Whatever the process was to get the UW culture to this point, to a second consecutive season of great anticipation, well Petersen isn’t going to talk about such things in detail. Don’t talk about it; be about it is a favorite philosophy of his.

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The words tend to be used so much, by so many, that they have largely become hollow. Chris Petersen knows this, so he stopped himself midsentence when talking about the state of his football program at the University of Washington.

“I think this: I think that the process is — I hate saying ‘culture’ and I hate saying ‘process.’ I can’t stand talking about that,” he said in a recent interview with The Seattle Times.

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Whatever the process was to get the Washington culture to this point, to a second consecutive season of great anticipation, well, for one, Petersen isn’t going to talk about such things in detail. Don’t talk about it; be about it is a favorite philosophy of his.

And, two, it’s clear he doesn’t want to sound cliché when he does speak generically about how he got the Huskies back to this point, to a second consecutive season ranked in the nation’s top 10.

“Our kids know how it’s supposed to go. That flow seems much better,” he said.

In Petersen’s third season at UW, the Huskies found themselves once again among the nation’s elite, winning the program’s first outright Pac-12 championship since 1991 and playing in the program’s first College Football Playoff game last season.

Question is: Can the Huskies stay there? Can Petersen keep the program competing for conference championships, and more, the way Don James did throughout the 1980s and early ’90s?

After last season, Petersen signed a new seven-year contract extension, and many in and around the program have noted how much more comfortable the coach seems to be entering his fourth season on Montlake. Petersen, entering his 12th season overall as a head coach, is just 52 years old and still in the prime of a coaching career that will likely land him, like James, in the College Football Hall of Fame. Many expect UW to be his last coaching job.

He might be more comfortable in Seattle, but Petersen is hardly content. He is the ultimate perfectionist, and if anything, he’s demanding more — more from his players, from his coaches and everyone around the program.

We’re under no illusions: As hard as it was to get there, it’s way harder to stay there.” - Chris Petersen

“We’re under no illusions: As hard as it was to get there, it’s way harder to stay there,” he said. “It’s a complete different skill set to get there than it is to stay there.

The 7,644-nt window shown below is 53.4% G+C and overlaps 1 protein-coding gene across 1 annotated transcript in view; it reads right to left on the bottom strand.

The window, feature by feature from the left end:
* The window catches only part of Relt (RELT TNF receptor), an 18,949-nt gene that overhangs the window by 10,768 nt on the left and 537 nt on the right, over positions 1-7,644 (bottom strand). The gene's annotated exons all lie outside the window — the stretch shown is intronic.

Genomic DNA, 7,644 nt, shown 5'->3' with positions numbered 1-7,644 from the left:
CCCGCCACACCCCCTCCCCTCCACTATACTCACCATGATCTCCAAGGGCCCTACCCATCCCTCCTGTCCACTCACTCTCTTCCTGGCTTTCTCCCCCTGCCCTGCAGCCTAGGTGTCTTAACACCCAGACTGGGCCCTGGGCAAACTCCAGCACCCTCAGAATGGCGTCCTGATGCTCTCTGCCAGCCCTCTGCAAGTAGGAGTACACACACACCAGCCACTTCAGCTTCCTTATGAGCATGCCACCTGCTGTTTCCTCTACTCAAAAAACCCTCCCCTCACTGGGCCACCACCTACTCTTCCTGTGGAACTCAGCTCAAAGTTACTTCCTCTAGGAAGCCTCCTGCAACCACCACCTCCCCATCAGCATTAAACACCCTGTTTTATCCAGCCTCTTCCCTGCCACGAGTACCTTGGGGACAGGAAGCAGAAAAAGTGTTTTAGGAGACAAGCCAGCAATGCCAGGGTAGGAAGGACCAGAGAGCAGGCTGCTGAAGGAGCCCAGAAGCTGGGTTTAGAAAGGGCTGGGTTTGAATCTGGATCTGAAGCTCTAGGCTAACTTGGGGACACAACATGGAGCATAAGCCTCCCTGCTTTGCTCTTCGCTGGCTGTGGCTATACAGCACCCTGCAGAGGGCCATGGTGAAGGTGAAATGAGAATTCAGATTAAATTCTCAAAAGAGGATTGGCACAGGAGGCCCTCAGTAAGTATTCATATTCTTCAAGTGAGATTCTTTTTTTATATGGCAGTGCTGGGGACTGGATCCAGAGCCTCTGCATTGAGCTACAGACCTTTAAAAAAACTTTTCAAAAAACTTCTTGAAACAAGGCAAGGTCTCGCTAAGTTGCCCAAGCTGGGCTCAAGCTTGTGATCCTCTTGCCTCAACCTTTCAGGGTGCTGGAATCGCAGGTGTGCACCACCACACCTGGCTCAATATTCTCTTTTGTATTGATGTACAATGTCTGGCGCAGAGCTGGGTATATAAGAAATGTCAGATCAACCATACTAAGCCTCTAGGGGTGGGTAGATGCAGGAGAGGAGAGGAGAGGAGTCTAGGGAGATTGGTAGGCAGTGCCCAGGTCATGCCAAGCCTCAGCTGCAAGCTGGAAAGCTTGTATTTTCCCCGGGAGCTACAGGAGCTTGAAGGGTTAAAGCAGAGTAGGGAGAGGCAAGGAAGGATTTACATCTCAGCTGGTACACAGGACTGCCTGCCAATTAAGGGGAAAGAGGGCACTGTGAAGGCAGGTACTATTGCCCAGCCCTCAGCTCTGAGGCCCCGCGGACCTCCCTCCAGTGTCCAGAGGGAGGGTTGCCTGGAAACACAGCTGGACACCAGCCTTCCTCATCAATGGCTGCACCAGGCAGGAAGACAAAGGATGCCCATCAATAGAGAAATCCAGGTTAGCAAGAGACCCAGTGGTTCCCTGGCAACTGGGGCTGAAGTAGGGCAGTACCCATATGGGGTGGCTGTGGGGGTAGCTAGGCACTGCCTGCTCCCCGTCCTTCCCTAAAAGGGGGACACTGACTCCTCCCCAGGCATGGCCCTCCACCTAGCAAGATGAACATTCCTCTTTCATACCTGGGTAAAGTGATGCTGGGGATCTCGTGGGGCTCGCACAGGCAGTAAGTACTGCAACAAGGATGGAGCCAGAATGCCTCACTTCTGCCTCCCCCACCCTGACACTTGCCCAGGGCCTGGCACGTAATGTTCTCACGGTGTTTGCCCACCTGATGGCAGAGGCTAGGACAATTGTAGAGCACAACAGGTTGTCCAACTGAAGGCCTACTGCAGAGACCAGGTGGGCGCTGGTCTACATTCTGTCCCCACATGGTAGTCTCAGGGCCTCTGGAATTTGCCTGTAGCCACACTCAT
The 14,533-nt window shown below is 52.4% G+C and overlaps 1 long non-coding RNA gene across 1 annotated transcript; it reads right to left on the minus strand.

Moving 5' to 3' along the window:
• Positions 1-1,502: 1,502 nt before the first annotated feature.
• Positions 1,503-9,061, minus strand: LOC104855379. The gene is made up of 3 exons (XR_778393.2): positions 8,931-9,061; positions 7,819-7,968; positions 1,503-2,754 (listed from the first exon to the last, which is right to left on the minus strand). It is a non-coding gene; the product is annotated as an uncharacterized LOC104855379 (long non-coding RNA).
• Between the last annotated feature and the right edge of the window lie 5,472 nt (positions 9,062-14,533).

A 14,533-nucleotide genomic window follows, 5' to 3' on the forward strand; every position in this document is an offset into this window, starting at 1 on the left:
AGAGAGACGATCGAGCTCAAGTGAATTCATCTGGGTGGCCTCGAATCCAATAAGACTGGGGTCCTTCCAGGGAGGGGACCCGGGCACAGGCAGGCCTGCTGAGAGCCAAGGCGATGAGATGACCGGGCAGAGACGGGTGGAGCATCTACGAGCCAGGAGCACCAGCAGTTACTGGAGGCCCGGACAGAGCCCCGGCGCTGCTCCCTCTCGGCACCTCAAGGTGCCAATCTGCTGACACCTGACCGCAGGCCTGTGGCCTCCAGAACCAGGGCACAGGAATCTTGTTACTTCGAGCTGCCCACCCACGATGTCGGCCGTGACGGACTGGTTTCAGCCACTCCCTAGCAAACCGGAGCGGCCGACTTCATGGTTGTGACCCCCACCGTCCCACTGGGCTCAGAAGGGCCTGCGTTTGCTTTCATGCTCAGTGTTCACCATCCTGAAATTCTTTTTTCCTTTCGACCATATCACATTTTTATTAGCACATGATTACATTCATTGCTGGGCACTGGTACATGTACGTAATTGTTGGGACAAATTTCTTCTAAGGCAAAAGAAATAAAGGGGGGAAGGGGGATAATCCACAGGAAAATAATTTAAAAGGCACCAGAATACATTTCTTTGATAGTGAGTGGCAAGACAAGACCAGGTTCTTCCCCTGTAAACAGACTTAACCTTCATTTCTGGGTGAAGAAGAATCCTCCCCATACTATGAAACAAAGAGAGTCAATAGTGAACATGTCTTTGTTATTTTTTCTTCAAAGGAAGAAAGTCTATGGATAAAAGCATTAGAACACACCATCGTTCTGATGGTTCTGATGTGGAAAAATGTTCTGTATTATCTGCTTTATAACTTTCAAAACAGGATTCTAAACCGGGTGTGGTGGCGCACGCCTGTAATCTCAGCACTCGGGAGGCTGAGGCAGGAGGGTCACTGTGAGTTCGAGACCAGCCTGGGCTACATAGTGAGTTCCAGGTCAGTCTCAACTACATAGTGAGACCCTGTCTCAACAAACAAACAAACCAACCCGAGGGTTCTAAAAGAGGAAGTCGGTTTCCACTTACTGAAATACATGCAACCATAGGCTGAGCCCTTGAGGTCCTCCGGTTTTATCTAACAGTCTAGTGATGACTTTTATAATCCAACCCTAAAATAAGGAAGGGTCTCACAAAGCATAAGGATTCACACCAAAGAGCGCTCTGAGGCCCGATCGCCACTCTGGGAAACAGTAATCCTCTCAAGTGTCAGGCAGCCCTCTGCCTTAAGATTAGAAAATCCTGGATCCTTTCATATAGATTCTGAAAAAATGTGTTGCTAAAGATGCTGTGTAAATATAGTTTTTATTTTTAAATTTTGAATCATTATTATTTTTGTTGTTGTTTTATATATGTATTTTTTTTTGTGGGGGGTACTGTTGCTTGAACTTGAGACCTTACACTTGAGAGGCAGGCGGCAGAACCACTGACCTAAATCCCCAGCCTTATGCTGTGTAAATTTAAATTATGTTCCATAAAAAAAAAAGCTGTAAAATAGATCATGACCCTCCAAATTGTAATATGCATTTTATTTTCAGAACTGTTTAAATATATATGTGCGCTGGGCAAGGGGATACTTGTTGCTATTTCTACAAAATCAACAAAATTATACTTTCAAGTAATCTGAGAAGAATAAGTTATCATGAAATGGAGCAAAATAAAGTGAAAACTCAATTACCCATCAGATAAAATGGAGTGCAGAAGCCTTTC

“So, like, are we feeling good? No. I’m not feeling that way because I know how hard it is to continue to be able to operate at this level.”

A coach has to say those things to his team. Petersen, in particular, is trying to guard against a feeling among his player that they’ve “arrived.” That sort of thinking, he fears, could lead to regression.

For many long-suffering Husky fans, however, there is a rediscovered feeling of pride, of hope, in the program again.

“Everywhere we go with him, in particular, the place is packed,” UW athletic director Jennifer Cohen said earlier this summer. “And the key for all this is, I think for the first time in a long time Husky fans know that this is a sustainable model he’s building. We’ve had moments since Coach James left to now, where we’ve had some really cool moments for Husky football. But they never felt like they were sustainable.

“The way he does it and how he does it is just very aligned with what Husky fans believe in and what this community is all about. So I think that gives people a lot of confidence — like, oh, I can finally embrace it.”

Petersen is quick to dismiss most of the lingering effects of the success of last year. This, he has repeatedly said, is a new year and a new team.

I think for the first time in a long time Husky fans know that this is a sustainable model [Chris Petersen] is building.” - Jen Cohen

And, yet, this roster has just about everything and everyone it needs to win — and win big — once again. The talent the Huskies return is the greatest they’ve had since Marques Tuiasosopo’s senior season in 2000, when UW made its last Rose Bowl appearance.

The team is built to win now. Junior quarterback Jake Browning is one of eight regular offensive starters returning, and early indications are the defense won’t suffer much, if any, drop-off from its two previous seasons of dominance.

Luck, Petersen said, is an unpredictable factor in all of this. The Huskies, he said, had their share of it last year when they led the nation in turnovers and were able to stay (relatively) healthy.

But there’s more than that, of course. There’s more than cliché buzzwords, too.

“So much of it,” Petersen said, “has to do with consistency and work ethic. That is what it is. All we can do is ask them to compete to the standard — and the standard is the very best you’ve got every day.”